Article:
In an environment where the price of gold is high and rising, I make the case for a heavier weighting in favor of gold mining stocks.
Gold royalty and stream companies have been trading at significantly higher multiples than gold miners for nearly a decade, which some say is partly justified. After all, royalty and stream companies do not bear the costs of developing and operating mines.
Their business model is to purchase the right to current and future production from a mine for an upfront payment at a fixed price per ounce of metal delivered. Because these companies do not operate mines, their overhead costs are low, and because their royalty and stream agreements have been entered into at a fixed price, their profit margins and cash flow are assured even if the price of the gold is relatively low or falling, as it has been for most of the past decade.
Normally, royalty or stream agreements also benefit from the upside potential due to increases in either the life or production of a mine, which are not capped.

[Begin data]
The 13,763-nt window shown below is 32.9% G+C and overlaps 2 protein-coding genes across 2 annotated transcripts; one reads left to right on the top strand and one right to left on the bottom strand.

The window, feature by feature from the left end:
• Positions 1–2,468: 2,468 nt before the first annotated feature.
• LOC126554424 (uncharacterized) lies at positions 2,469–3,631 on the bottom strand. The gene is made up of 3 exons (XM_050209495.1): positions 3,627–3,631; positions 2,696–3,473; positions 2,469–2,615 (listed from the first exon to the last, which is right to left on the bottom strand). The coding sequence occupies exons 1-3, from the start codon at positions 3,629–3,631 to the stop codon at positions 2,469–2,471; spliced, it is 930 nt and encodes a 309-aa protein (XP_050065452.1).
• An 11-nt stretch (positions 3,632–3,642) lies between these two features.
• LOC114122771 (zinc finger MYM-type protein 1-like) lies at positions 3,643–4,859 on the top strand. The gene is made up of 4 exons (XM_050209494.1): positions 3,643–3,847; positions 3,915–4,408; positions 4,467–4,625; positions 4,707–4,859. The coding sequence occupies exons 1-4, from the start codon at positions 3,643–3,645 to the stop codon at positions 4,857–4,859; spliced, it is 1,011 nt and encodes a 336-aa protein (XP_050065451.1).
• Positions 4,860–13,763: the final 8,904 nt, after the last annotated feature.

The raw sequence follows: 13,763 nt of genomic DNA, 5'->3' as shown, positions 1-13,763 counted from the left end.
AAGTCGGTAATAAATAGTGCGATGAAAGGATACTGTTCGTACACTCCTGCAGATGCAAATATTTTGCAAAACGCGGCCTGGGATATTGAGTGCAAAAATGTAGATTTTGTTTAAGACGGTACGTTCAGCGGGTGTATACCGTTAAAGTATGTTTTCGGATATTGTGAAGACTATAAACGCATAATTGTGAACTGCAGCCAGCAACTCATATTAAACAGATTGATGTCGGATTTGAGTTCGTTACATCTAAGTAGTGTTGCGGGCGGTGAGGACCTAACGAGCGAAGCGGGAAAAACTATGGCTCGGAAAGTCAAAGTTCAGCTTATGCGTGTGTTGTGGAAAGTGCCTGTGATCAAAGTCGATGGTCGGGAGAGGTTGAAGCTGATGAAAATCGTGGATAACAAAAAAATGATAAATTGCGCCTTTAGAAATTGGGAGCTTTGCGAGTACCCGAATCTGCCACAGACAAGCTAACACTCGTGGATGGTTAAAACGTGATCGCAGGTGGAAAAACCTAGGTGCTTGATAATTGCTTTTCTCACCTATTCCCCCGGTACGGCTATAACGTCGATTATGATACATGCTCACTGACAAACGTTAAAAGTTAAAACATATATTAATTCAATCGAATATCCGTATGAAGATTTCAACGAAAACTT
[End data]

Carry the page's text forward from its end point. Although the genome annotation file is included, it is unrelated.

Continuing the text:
In August, after hovering around the same level for the past few years, the price of gold broke above $2,000 an ounce for the first time. In a high and rising gold price environment, gold miners’ profit margins and cash flow are seeing significant increases and investors should reflect this in their portfolios by placing a heavier weight on stocks. of gold miners versus stocks of gold royalty and stream companies.
But we are no longer in a low and depressed gold expense environment, are we? In a rising price environment for gold, such as the one we are in now, the calculus changes, although my argument for how to consider the valuations of both types of companies is unconvincing. While the profit margins and cash flow of royalty and stream companies continue to grow as the price of gold rises, the leverage to the price of gold declines given their costs. weaker fixed operating costs.
Conversely, margins and cash flow for producing companies are growing at a much faster rate relative to their higher inherent operating costs, laying the groundwork for explosive valuation growth. In Yamana’s case, each $100 per ounce increase in the price of gold represents a $100 million increase in annual EBITDA and a $70 million increase in cash flow from operating activities before net changes in working capital items.